Feature: Why Arsenal and Arteta chose Jorginho

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When it became clear that Brighton were not budging on Moises Caicedo, Arsenal were presented with an array of midfield options from agents and intermediaries on deadline day. The whole world knew Arsenal needed another midfielder, but one name stuck out to manager Mikel Arteta, Jorginho.

Arteta’s trust

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Arteta had tried more than once to sign Jorginho from Chelsea in recent years. This was reported by a number of outlets, dating back to 2020 and Jorginho even confirmed it himself upon signing.

Many may wonder what help bringing Jorginho does when the club let Albert Sambi Lokonga leave on loan. But we’ve seen on a number of occasions this season that Arteta simply does not trust Lokonga.

Arsenal have been in a lot of winning positions and needed a fresh midfielder to come off the bench and kill the game by keeping the ball, Jorginho is the perfect player for this scenario. He ranks in the top 5% for passes completed per 90 (63.44). Most of these are short (31.86) or medium (26.14) in length.

This summarises Jorginho’s style nicely. He’s not a player to try the extravagant too often, but he’s a fairly press resistant dictator of play, knitting things together and conducting the pace of the game.

Due to the amount of passes, it has led to criticism about mainly passing backwards, but he still ranks in the top 10% of midfielders for passes into the final third (7.35) and progressive passes (5.44).

Arteta once said he wanted to kill the opposition with passes when ahead in games. Arsenal have got better at this, but they still lack control at times and especially an option off the bench who enables them to do this more.

I remember a game against Chelsea a couple of years ago where we were battering them, Jorginho came off the bench in the first half and changed the flow of the game completely. This will be a vital part of Arsenal’s armoury as the pressure ticks up. Jorginho, winner of the Euros for Italy and Champions League for Chelsea, should be able to cope with those pressure moments.

He will also be trusted to start Europa League knockout games, providing much needed respite to Granit Xhaka and Thomas Partey. We saw against Manchester City in the FA Cup recently, Arteta wanted to rotate his options but couldn’t trust another centre-midfielder from the start.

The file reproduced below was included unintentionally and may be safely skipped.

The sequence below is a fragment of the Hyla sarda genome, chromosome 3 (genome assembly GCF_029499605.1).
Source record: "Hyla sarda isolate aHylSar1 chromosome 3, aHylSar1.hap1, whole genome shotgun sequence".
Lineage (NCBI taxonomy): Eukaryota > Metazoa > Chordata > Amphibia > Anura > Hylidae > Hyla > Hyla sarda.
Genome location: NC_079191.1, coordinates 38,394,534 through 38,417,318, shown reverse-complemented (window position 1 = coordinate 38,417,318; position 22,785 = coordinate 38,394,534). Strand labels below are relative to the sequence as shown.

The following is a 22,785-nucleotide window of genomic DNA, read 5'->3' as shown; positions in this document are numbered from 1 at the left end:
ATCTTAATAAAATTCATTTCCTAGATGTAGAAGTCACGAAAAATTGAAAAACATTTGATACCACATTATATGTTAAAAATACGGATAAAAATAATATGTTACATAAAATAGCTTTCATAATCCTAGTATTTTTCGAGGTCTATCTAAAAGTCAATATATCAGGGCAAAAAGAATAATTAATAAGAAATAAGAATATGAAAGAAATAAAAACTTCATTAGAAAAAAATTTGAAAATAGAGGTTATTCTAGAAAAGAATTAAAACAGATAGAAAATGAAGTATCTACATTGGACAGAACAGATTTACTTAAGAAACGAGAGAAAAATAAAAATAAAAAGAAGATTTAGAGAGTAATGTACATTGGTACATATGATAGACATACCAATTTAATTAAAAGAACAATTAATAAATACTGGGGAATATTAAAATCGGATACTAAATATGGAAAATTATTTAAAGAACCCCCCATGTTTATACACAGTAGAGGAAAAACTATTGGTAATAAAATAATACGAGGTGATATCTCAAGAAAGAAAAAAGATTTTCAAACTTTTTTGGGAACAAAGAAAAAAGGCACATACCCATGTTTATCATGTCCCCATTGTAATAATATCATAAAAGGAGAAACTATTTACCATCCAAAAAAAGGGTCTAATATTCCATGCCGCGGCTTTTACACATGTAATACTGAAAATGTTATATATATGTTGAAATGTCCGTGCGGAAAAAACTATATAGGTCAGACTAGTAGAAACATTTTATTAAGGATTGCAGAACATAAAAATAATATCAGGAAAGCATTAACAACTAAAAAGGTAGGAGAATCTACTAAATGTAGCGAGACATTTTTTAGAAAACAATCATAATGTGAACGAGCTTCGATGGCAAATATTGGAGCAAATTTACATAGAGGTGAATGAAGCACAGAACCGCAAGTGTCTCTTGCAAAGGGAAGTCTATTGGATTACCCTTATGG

Something Caicedo would have provided is intensity and physicality in the duels. This is clearly not a strength of Jorginho, he is one of the most dribbled past players in the league. But statistically he still racks up a huge amount of tackles and interceptions, this is mainly due to his exceptional reading of the game.

This helps to make up for his lack of pace. With 4.51 interceptions+tackles per game, he also ranks in the top 10% for this metric.

If Jorginho needs to stand in for Partey in that deepest midfield role, Arsenal will need to ensure they are not caught in transition too often and they will require White and Zinchenko to take up their inverted positions to help stop those counter attacks. If Jorginho starts in Partey’s position in the Premier League, for me it is vital Zinchenko or Tomiyasu plays at left-back. Their inversions give that midfield base extra security in duels and transition and that will be even more vital when missing the athleticism of Partey in the holding role.

Chelsea fear – Will this one be different?

Now I fully understand the anxiety around signing a player past his peak from Chelsea. We have scars. Petr Cech, David Luiz and Willian all had mixed spells at the club, with the most recent (Willian) being particularly unsuccessful. This was my initial reaction and to be honest I still have it a bit. But I wanted to explore why this one may be different.

The first is the length of the contract. I’m surprised Jorginho has accepted a 18 month deal. That in itself gives me hope he’s not come for a final retirement package like the others did.

He was set to leave Chelsea on a free in the summer and with that he would have been presented with more lucrative, longer offers. He’s only just turned 31, given Arsenal’s desperation for a quick deal, on first hearing our interest I feared we may offer up a 2.5 or even 3.5 year deal. To Edu’s credit, he’s not made a long term commitment here, so it shouldn’t prevent attaining our first choice targets in the summer.

Do the second-choice targets leave Arsenal better equipped for this season?

Whilst Arsenal missed out on their first choice targets in Mudryk and Caicedo, Trossard and Jorginho may actually leave them better equipped for this season’s title charge. The combined fees of £30million, compared to the £170million+ it would’ve taken to sign their first choice targets, means there is a huge amount left in the kitty for summer reinforcements, too.

Ultimately in January the club haven’t taken a big leap in terms of building this squad for long term success, but they have de-risked in areas that had little or no cover, improved rotation and bench options and plugged in what could be a key dose of Premier League experience for the title run-in.

Jorginho feels very much an insurance signing and only time will tell if it was the right thing to do but on inspection and given the circumstances, it makes a lot of sense.

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